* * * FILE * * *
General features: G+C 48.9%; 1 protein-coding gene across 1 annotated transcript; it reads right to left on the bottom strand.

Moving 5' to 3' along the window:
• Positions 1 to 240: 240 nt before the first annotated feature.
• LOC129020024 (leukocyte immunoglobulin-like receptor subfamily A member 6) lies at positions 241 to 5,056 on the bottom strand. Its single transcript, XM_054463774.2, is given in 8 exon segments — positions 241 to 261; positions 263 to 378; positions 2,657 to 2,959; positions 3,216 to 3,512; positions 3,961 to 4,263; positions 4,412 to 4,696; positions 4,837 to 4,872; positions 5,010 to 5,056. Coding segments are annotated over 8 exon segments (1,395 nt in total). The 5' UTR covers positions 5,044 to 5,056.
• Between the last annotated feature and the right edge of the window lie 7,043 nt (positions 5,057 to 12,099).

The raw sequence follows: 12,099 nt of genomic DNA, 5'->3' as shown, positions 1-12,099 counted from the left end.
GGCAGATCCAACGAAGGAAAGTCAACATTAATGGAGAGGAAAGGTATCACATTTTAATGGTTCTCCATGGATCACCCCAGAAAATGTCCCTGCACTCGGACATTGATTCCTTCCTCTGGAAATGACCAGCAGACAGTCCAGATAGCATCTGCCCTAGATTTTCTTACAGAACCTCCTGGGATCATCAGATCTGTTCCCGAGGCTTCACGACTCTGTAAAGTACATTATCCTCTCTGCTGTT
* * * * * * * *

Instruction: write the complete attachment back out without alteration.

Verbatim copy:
General features: G+C 48.9%; 1 protein-coding gene across 1 annotated transcript; it reads right to left on the bottom strand.

Moving 5' to 3' along the window:
• Positions 1 to 240: 240 nt before the first annotated feature.
• LOC129020024 (leukocyte immunoglobulin-like receptor subfamily A member 6) lies at positions 241 to 5,056 on the bottom strand. Its single transcript, XM_054463774.2, is given in 8 exon segments — positions 241 to 261; positions 263 to 378; positions 2,657 to 2,959; positions 3,216 to 3,512; positions 3,961 to 4,263; positions 4,412 to 4,696; positions 4,837 to 4,872; positions 5,010 to 5,056. Coding segments are annotated over 8 exon segments (1,395 nt in total). The 5' UTR covers positions 5,044 to 5,056.
• Between the last annotated feature and the right edge of the window lie 7,043 nt (positions 5,057 to 12,099).

The raw sequence follows: 12,099 nt of genomic DNA, 5'->3' as shown, positions 1-12,099 counted from the left end.
GGCAGATCCAACGAAGGAAAGTCAACATTAATGGAGAGGAAAGGTATCACATTTTAATGGTTCTCCATGGATCACCCCAGAAAATGTCCCTGCACTCGGACATTGATTCCTTCCTCTGGAAATGACCAGCAGACAGTCCAGATAGCATCTGCCCTAGATTTTCTTACAGAACCTCCTGGGATCATCAGATCTGTTCCCGAGGCTTCACGACTCTGTAAAGTACATTATCCTCTCTGCTGTT